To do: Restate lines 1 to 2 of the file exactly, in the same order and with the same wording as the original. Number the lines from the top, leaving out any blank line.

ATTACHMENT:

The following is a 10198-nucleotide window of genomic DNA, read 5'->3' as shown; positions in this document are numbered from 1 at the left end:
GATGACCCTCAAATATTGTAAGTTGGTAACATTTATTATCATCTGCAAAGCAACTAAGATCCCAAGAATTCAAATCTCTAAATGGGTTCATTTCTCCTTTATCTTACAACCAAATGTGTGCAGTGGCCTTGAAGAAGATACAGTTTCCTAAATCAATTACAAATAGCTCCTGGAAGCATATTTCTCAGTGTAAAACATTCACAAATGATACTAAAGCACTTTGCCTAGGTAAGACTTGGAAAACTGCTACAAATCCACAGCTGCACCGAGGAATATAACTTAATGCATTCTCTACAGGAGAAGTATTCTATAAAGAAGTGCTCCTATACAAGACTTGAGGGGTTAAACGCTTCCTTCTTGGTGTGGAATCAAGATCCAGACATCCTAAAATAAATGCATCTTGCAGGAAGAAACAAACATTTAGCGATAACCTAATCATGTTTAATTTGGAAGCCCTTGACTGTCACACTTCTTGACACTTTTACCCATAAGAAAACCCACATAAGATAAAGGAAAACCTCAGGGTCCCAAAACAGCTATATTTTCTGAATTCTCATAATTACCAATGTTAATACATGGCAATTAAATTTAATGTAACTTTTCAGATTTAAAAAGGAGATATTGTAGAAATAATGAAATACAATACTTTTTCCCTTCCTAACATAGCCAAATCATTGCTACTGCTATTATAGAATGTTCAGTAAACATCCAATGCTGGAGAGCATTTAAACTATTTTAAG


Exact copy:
The following is a 10198-nucleotide window of genomic DNA, read 5'->3' as shown; positions in this document are numbered from 1 at the left end:
GATGACCCTCAAATATTGTAAGTTGGTAACATTTATTATCATCTGCAAAGCAACTAAGATCCCAAGAATTCAAATCTCTAAATGGGTTCATTTCTCCTTTATCTTACAACCAAATGTGTGCAGTGGCCTTGAAGAAGATACAGTTTCCTAAATCAATTACAAATAGCTCCTGGAAGCATATTTCTCAGTGTAAAACATTCACAAATGATACTAAAGCACTTTGCCTAGGTAAGACTTGGAAAACTGCTACAAATCCACAGCTGCACCGAGGAATATAACTTAATGCATTCTCTACAGGAGAAGTATTCTATAAAGAAGTGCTCCTATACAAGACTTGAGGGGTTAAACGCTTCCTTCTTGGTGTGGAATCAAGATCCAGACATCCTAAAATAAATGCATCTTGCAGGAAGAAACAAACATTTAGCGATAACCTAATCATGTTTAATTTGGAAGCCCTTGACTGTCACACTTCTTGACACTTTTACCCATAAGAAAACCCACATAAGATAAAGGAAAACCTCAGGGTCCCAAAACAGCTATATTTTCTGAATTCTCATAATTACCAATGTTAATACATGGCAATTAAATTTAATGTAACTTTTCAGATTTAAAAAGGAGATATTGTAGAAATAATGAAATACAATACTTTTTCCCTTCCTAACATAGCCAAATCATTGCTACTGCTATTATAGAATGTTCAGTAAACATCCAATGCTGGAGAGCATTTAAACTATTTTAAG